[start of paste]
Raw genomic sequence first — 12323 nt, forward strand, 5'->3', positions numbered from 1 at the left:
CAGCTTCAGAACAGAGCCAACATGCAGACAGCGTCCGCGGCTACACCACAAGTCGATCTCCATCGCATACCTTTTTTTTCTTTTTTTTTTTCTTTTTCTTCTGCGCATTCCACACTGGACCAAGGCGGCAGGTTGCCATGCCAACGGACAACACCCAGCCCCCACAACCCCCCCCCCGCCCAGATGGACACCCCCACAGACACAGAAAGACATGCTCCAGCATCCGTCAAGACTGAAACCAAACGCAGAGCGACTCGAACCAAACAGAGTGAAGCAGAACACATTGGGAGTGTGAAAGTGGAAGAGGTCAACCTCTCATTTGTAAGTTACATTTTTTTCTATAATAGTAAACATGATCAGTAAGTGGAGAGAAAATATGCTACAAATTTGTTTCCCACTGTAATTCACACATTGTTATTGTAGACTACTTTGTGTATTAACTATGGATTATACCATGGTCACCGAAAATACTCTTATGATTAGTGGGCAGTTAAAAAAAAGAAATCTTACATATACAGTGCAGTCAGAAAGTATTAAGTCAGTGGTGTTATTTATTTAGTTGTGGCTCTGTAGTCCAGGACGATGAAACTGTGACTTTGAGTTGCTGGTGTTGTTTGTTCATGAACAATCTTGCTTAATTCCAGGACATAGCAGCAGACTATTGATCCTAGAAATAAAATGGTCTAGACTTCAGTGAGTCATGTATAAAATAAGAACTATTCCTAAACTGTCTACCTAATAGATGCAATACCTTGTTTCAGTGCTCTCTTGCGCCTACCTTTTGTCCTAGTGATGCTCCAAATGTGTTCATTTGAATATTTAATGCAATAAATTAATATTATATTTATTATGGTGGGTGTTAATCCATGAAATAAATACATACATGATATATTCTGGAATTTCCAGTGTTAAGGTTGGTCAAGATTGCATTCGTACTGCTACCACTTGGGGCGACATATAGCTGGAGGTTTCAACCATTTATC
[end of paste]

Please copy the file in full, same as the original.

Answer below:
Raw genomic sequence first — 12323 nt, forward strand, 5'->3', positions numbered from 1 at the left:
CAGCTTCAGAACAGAGCCAACATGCAGACAGCGTCCGCGGCTACACCACAAGTCGATCTCCATCGCATACCTTTTTTTTCTTTTTTTTTTTCTTTTTCTTCTGCGCATTCCACACTGGACCAAGGCGGCAGGTTGCCATGCCAACGGACAACACCCAGCCCCCACAACCCCCCCCCCGCCCAGATGGACACCCCCACAGACACAGAAAGACATGCTCCAGCATCCGTCAAGACTGAAACCAAACGCAGAGCGACTCGAACCAAACAGAGTGAAGCAGAACACATTGGGAGTGTGAAAGTGGAAGAGGTCAACCTCTCATTTGTAAGTTACATTTTTTTCTATAATAGTAAACATGATCAGTAAGTGGAGAGAAAATATGCTACAAATTTGTTTCCCACTGTAATTCACACATTGTTATTGTAGACTACTTTGTGTATTAACTATGGATTATACCATGGTCACCGAAAATACTCTTATGATTAGTGGGCAGTTAAAAAAAAGAAATCTTACATATACAGTGCAGTCAGAAAGTATTAAGTCAGTGGTGTTATTTATTTAGTTGTGGCTCTGTAGTCCAGGACGATGAAACTGTGACTTTGAGTTGCTGGTGTTGTTTGTTCATGAACAATCTTGCTTAATTCCAGGACATAGCAGCAGACTATTGATCCTAGAAATAAAATGGTCTAGACTTCAGTGAGTCATGTATAAAATAAGAACTATTCCTAAACTGTCTACCTAATAGATGCAATACCTTGTTTCAGTGCTCTCTTGCGCCTACCTTTTGTCCTAGTGATGCTCCAAATGTGTTCATTTGAATATTTAATGCAATAAATTAATATTATATTTATTATGGTGGGTGTTAATCCATGAAATAAATACATACATGATATATTCTGGAATTTCCAGTGTTAAGGTTGGTCAAGATTGCATTCGTACTGCTACCACTTGGGGCGACATATAGCTGGAGGTTTCAACCATTTATC